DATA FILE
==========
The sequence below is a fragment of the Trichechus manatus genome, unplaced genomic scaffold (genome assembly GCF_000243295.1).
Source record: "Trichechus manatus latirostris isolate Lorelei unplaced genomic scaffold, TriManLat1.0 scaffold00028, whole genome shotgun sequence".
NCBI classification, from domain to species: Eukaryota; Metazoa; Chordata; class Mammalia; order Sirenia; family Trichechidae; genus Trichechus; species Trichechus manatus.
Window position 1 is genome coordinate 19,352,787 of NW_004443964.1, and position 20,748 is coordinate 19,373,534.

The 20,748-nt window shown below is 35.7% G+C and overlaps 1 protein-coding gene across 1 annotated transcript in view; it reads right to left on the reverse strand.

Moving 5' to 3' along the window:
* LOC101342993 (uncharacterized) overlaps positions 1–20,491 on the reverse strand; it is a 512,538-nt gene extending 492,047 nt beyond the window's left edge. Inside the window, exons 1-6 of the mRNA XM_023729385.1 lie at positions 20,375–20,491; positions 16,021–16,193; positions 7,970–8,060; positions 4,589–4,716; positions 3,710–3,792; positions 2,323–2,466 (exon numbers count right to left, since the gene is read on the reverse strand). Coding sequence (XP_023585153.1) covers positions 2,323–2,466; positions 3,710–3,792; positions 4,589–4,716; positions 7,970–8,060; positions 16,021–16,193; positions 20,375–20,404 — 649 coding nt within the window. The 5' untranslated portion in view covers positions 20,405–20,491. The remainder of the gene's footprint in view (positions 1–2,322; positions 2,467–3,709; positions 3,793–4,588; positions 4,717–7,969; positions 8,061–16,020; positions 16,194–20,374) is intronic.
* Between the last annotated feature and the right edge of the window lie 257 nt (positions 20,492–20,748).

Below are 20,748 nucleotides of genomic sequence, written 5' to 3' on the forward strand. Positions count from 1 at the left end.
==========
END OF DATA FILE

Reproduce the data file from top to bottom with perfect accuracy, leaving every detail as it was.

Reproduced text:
The sequence below is a fragment of the Trichechus manatus genome, unplaced genomic scaffold (genome assembly GCF_000243295.1).
Source record: "Trichechus manatus latirostris isolate Lorelei unplaced genomic scaffold, TriManLat1.0 scaffold00028, whole genome shotgun sequence".
NCBI classification, from domain to species: Eukaryota; Metazoa; Chordata; class Mammalia; order Sirenia; family Trichechidae; genus Trichechus; species Trichechus manatus.
Window position 1 is genome coordinate 19,352,787 of NW_004443964.1, and position 20,748 is coordinate 19,373,534.

The 20,748-nt window shown below is 35.7% G+C and overlaps 1 protein-coding gene across 1 annotated transcript in view; it reads right to left on the reverse strand.

Moving 5' to 3' along the window:
* LOC101342993 (uncharacterized) overlaps positions 1–20,491 on the reverse strand; it is a 512,538-nt gene extending 492,047 nt beyond the window's left edge. Inside the window, exons 1-6 of the mRNA XM_023729385.1 lie at positions 20,375–20,491; positions 16,021–16,193; positions 7,970–8,060; positions 4,589–4,716; positions 3,710–3,792; positions 2,323–2,466 (exon numbers count right to left, since the gene is read on the reverse strand). Coding sequence (XP_023585153.1) covers positions 2,323–2,466; positions 3,710–3,792; positions 4,589–4,716; positions 7,970–8,060; positions 16,021–16,193; positions 20,375–20,404 — 649 coding nt within the window. The 5' untranslated portion in view covers positions 20,405–20,491. The remainder of the gene's footprint in view (positions 1–2,322; positions 2,467–3,709; positions 3,793–4,588; positions 4,717–7,969; positions 8,061–16,020; positions 16,194–20,374) is intronic.
* Between the last annotated feature and the right edge of the window lie 257 nt (positions 20,492–20,748).

Below are 20,748 nucleotides of genomic sequence, written 5' to 3' on the forward strand. Positions count from 1 at the left end.